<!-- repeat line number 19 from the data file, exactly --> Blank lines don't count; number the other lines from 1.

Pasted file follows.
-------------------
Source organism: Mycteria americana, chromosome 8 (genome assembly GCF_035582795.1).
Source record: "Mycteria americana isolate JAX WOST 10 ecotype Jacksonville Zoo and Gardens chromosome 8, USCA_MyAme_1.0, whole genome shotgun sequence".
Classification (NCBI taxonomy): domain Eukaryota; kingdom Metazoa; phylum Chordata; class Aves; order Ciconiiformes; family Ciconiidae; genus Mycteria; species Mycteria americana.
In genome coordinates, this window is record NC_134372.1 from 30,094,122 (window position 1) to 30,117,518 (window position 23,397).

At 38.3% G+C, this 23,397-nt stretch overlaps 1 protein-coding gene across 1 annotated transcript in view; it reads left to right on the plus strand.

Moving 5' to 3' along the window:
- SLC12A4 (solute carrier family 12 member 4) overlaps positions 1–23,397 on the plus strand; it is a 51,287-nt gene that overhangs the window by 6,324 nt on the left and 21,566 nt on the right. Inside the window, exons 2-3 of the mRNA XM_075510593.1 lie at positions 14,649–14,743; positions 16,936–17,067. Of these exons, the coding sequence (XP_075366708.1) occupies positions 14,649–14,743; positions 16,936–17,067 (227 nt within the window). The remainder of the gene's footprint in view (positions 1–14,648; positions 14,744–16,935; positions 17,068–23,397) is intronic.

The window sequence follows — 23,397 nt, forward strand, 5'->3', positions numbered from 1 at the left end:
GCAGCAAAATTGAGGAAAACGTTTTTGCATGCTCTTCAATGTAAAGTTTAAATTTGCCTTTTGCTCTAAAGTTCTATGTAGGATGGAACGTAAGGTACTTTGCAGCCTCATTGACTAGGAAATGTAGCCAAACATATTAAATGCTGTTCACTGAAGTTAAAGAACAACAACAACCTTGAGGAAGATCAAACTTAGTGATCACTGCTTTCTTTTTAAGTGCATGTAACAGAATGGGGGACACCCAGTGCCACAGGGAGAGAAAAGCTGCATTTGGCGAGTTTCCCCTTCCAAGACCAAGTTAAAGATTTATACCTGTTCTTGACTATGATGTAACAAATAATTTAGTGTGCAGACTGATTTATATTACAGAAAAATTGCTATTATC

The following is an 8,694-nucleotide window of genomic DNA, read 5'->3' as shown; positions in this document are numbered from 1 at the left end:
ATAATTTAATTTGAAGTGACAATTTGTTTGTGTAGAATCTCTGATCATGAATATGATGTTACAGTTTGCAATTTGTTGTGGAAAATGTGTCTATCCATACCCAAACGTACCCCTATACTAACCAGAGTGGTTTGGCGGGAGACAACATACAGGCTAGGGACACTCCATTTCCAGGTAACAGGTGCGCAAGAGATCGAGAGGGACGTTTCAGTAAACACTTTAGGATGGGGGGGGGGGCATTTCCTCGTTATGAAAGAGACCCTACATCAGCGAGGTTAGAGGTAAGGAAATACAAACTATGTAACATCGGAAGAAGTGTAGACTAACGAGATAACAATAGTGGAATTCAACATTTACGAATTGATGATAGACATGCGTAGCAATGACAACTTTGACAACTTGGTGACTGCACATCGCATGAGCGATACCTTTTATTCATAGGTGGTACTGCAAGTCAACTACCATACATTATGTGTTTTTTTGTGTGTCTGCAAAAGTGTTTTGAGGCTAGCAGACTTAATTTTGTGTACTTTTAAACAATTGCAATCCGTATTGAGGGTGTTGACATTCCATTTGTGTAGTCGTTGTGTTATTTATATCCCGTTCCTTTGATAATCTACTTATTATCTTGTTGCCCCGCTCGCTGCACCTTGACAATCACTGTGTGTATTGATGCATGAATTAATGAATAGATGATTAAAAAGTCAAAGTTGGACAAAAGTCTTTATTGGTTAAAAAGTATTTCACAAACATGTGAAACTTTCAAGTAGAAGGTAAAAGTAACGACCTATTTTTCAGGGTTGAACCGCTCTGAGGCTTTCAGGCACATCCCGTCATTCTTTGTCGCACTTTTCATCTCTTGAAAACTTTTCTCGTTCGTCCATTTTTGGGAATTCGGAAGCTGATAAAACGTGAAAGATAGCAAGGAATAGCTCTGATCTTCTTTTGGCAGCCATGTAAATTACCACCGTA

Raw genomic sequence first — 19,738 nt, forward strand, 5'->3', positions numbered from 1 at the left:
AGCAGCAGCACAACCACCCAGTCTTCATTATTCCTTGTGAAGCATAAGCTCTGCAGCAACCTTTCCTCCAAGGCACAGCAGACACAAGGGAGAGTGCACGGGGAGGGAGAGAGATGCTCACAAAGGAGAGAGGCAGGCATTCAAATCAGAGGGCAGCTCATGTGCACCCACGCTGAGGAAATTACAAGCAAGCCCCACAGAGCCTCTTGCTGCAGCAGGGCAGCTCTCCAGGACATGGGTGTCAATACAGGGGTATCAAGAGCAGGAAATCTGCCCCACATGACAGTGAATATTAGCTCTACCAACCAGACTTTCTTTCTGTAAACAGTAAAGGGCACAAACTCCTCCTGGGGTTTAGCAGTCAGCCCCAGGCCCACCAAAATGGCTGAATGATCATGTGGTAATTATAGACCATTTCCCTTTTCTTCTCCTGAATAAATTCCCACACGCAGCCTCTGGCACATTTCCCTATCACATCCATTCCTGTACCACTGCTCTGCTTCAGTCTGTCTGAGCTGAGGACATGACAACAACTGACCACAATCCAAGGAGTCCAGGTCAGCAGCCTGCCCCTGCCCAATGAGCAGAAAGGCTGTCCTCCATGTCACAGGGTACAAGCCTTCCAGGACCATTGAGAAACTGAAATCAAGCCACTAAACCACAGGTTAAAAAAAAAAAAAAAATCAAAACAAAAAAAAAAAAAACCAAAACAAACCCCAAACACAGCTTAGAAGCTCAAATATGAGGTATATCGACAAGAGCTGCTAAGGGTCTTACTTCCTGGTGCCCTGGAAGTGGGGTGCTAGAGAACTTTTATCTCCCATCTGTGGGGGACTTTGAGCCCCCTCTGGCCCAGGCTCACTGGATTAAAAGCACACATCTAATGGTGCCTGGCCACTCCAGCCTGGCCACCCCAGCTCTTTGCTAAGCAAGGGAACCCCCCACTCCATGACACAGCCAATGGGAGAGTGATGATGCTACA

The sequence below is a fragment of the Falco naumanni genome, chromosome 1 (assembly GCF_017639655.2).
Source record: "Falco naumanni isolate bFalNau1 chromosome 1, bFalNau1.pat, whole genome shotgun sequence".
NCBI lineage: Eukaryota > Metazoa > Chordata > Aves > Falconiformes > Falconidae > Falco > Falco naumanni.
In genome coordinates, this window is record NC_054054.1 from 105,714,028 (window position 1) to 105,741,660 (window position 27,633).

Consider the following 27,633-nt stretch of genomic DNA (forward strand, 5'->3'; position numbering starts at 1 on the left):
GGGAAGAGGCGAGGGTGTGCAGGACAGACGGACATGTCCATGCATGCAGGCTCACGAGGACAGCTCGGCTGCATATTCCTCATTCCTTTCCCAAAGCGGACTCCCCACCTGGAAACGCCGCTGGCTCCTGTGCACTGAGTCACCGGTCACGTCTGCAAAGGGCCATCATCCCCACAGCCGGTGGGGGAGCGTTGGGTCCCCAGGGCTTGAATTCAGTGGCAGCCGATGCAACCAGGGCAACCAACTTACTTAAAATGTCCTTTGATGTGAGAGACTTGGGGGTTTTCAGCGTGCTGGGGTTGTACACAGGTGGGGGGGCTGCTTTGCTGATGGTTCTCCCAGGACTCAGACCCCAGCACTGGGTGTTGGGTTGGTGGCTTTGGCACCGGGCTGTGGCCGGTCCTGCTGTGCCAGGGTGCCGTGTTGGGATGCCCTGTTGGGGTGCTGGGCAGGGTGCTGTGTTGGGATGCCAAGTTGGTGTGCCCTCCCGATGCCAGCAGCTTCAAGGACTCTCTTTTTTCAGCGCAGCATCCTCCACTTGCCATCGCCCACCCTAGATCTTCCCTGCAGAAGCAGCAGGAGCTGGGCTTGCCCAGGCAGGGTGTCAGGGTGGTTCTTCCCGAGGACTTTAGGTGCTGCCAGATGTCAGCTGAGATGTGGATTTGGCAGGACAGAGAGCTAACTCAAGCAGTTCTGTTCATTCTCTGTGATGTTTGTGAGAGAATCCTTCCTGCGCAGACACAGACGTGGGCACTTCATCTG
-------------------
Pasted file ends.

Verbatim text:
GGGAAGAGGCGAGGGTGTGCAGGACAGACGGACATGTCCATGCATGCAGGCTCACGAGGACAGCTCGGCTGCATATTCCTCATTCCTTTCCCAAAGCGGACTCCCCACCTGGAAACGCCGCTGGCTCCTGTGCACTGAGTCACCGGTCACGTCTGCAAAGGGCCATCATCCCCACAGCCGGTGGGGGAGCGTTGGGTCCCCAGGGCTTGAATTCAGTGGCAGCCGATGCAACCAGGGCAACCAACTTACTTAAAATGTCCTTTGATGTGAGAGACTTGGGGGTTTTCAGCGTGCTGGGGTTGTACACAGGTGGGGGGGCTGCTTTGCTGATGGTTCTCCCAGGACTCAGACCCCAGCACTGGGTGTTGGGTTGGTGGCTTTGGCACCGGGCTGTGGCCGGTCCTGCTGTGCCAGGGTGCCGTGTTGGGATGCCCTGTTGGGGTGCTGGGCAGGGTGCTGTGTTGGGATGCCAAGTTGGTGTGCCCTCCCGATGCCAGCAGCTTCAAGGACTCTCTTTTTTCAGCGCAGCATCCTCCACTTGCCATCGCCCACCCTAGATCTTCCCTGCAGAAGCAGCAGGAGCTGGGCTTGCCCAGGCAGGGTGTCAGGGTGGTTCTTCCCGAGGACTTTAGGTGCTGCCAGATGTCAGCTGAGATGTGGATTTGGCAGGACAGAGAGCTAACTCAAGCAGTTCTGTTCATTCTCTGTGATGTTTGTGAGAGAATCCTTCCTGCGCAGACACAGACGTGGGCACTTCATCTG